a1 Department and Section of Physiology, Cornell University, Ithaca
a2 Institute of Evolutionary Physiology and Biochemistry, Russian Academy of Sciences, St. Petersburg, Russia
a3 Laboratory I of Electron Microscopy and 2nd Department of Anatomy, Histology and Embryology, Semmelweis University of Medicine, Budapest, Hungary
Retinas of the nocturnal geckos, Hemidactylus turcicus, Hemidactylus garnotii, and Teratoscincus scincus, were studied with microspectrophotometry and immunocytochemistry against various visual pigment epitopes to reveal UV-sensitive photoreceptors. From 6–20% of the thinner members of type C double photoreceptors, earlier believed to be blue-sensitive, were found to contain a UV-absorbing visual pigment with λmax at 363–366 nm. The pigment had bleaching and dichroic properties typical of other photoreceptor cell types of the retina. Presumptive UV-sensitive cells in retinal sections were “negatively” labeled as they did not react with either the cone-specific monoclonal antibody COS-1 or with the anti-rhodopsin polyclonal serum AO, which together labeled all of the remaining photoreceptor types (green-sensitive A singles, B doubles, and thicker members of C doubles, as well as the blue-sensitive majority of thinner members of C doubles). UV cells were moderately stained with the mAb K42–41 produced against the 5–6 loop of bovine rhodopsin, which also moderately labeled blue-sensitive cells. mAb OS-2 strongly stained all outer segments, including the UV-sensitive ones. Similarities between gecko UV visual pigments, and UV visual pigments of other vertebrates, as well as possible functional significance of these cells are discussed.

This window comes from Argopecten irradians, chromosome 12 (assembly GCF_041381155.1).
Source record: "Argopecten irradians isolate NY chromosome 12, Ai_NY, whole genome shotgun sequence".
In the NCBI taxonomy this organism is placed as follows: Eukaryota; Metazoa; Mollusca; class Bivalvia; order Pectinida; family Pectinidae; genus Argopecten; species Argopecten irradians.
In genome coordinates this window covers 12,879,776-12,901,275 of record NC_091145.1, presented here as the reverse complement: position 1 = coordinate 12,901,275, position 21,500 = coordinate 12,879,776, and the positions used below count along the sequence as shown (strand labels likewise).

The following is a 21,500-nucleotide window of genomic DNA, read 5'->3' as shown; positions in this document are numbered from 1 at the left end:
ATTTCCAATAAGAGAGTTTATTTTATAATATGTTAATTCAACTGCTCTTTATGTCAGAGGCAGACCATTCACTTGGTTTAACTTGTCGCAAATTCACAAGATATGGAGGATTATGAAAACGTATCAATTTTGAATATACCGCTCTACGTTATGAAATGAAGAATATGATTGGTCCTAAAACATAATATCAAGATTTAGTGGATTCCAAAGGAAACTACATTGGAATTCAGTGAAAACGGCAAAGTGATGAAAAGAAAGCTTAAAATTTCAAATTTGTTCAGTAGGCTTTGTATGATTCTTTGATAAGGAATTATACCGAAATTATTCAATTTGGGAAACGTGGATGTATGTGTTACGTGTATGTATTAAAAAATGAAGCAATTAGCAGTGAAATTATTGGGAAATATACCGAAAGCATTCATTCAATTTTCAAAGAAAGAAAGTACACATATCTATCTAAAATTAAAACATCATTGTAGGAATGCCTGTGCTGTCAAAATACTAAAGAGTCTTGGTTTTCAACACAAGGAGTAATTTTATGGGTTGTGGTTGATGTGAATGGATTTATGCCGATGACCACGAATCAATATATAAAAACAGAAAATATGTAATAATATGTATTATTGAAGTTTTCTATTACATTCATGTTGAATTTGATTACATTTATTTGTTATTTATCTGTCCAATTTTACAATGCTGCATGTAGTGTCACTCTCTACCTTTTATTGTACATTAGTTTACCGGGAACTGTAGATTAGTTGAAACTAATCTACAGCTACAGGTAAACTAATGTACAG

(Received February 06 1995)
(Accepted July 05 1995)
Reprint requests to: Ellis R. Loew, Department and Section of Physiology, Cornell University, Ithaca, NY 14853, USA.